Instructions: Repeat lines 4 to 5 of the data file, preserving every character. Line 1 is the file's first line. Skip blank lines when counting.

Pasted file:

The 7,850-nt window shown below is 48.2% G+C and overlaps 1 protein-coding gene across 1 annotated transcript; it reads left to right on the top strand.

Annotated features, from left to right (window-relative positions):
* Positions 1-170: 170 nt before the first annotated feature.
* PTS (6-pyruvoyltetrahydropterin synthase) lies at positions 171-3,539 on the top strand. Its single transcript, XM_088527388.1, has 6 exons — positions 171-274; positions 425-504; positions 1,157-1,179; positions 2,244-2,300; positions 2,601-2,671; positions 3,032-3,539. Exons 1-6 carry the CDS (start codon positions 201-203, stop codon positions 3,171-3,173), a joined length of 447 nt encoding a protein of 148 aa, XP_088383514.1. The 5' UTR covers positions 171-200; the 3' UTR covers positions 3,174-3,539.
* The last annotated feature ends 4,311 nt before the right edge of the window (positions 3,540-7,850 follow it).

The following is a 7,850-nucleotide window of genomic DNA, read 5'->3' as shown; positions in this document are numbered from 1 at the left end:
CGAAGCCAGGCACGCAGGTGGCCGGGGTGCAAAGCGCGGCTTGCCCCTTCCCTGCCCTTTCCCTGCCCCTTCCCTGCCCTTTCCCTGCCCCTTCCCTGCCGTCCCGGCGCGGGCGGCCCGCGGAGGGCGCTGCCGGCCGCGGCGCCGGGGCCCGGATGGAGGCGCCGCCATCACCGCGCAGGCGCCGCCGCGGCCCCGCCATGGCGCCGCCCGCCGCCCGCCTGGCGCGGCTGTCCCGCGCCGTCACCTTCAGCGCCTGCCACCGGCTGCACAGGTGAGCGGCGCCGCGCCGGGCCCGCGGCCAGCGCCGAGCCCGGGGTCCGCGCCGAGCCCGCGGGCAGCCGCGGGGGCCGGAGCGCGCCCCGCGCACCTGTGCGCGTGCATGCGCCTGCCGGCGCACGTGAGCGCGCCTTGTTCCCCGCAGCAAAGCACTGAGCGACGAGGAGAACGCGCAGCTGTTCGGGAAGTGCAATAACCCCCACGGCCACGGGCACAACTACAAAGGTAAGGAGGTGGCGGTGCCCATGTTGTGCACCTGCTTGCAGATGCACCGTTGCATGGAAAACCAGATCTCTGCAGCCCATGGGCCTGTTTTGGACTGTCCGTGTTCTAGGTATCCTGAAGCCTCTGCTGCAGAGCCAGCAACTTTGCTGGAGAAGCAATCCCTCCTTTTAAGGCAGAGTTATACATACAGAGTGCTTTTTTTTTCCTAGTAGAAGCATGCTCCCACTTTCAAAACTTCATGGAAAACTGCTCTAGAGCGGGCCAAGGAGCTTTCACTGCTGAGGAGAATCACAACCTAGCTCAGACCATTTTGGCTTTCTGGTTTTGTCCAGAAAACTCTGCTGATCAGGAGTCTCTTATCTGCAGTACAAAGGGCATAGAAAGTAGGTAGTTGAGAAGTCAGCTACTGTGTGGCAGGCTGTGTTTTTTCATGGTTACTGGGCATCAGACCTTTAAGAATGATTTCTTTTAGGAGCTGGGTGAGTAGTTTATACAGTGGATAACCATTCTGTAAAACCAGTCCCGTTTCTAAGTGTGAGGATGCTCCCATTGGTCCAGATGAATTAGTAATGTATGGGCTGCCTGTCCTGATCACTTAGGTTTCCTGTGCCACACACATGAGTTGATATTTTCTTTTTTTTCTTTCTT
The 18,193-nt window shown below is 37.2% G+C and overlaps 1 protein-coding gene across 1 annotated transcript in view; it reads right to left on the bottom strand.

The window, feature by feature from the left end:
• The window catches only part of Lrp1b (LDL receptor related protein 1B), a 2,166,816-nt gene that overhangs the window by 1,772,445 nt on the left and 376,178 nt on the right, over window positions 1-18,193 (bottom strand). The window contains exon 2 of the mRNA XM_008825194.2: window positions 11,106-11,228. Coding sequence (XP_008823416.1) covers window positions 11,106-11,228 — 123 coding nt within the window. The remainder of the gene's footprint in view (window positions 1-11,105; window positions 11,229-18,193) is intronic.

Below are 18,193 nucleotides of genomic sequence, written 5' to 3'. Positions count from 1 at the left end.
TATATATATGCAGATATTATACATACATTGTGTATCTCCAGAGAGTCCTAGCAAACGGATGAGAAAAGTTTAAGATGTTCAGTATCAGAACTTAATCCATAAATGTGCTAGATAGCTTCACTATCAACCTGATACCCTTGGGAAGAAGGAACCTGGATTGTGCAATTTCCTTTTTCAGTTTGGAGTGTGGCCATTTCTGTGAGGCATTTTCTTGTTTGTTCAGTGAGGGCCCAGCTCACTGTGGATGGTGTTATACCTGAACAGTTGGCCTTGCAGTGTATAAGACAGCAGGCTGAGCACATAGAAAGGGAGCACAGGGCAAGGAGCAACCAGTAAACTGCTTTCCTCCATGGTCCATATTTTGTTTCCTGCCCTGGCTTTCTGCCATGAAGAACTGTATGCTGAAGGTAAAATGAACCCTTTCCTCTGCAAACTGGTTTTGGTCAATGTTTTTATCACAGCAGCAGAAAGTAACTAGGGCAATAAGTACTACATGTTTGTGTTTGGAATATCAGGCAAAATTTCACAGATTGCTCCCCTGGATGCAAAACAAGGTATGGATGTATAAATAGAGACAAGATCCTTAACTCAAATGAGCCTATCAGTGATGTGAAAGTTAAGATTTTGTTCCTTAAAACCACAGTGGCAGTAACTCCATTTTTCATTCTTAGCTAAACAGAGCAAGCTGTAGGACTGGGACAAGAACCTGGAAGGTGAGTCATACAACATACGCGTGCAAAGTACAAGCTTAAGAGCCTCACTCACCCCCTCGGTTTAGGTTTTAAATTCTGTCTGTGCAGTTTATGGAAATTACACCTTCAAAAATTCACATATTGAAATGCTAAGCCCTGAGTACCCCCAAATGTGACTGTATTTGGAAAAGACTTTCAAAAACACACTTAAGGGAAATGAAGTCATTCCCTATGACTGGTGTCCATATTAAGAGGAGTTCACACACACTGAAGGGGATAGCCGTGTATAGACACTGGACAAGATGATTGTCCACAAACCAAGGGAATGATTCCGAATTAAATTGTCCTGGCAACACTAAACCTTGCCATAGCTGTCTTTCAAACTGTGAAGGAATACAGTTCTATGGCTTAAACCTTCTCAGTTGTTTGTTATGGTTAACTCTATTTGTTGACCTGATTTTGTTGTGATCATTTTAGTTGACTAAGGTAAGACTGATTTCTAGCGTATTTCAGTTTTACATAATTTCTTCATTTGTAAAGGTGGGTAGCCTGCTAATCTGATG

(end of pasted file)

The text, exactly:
* PTS (6-pyruvoyltetrahydropterin synthase) lies at positions 171-3,539 on the top strand. Its single transcript, XM_088527388.1, has 6 exons — positions 171-274; positions 425-504; positions 1,157-1,179; positions 2,244-2,300; positions 2,601-2,671; positions 3,032-3,539. Exons 1-6 carry the CDS (start codon positions 201-203, stop codon positions 3,171-3,173), a joined length of 447 nt encoding a protein of 148 aa, XP_088383514.1. The 5' UTR covers positions 171-200; the 3' UTR covers positions 3,174-3,539.
* The last annotated feature ends 4,311 nt before the right edge of the window (positions 3,540-7,850 follow it).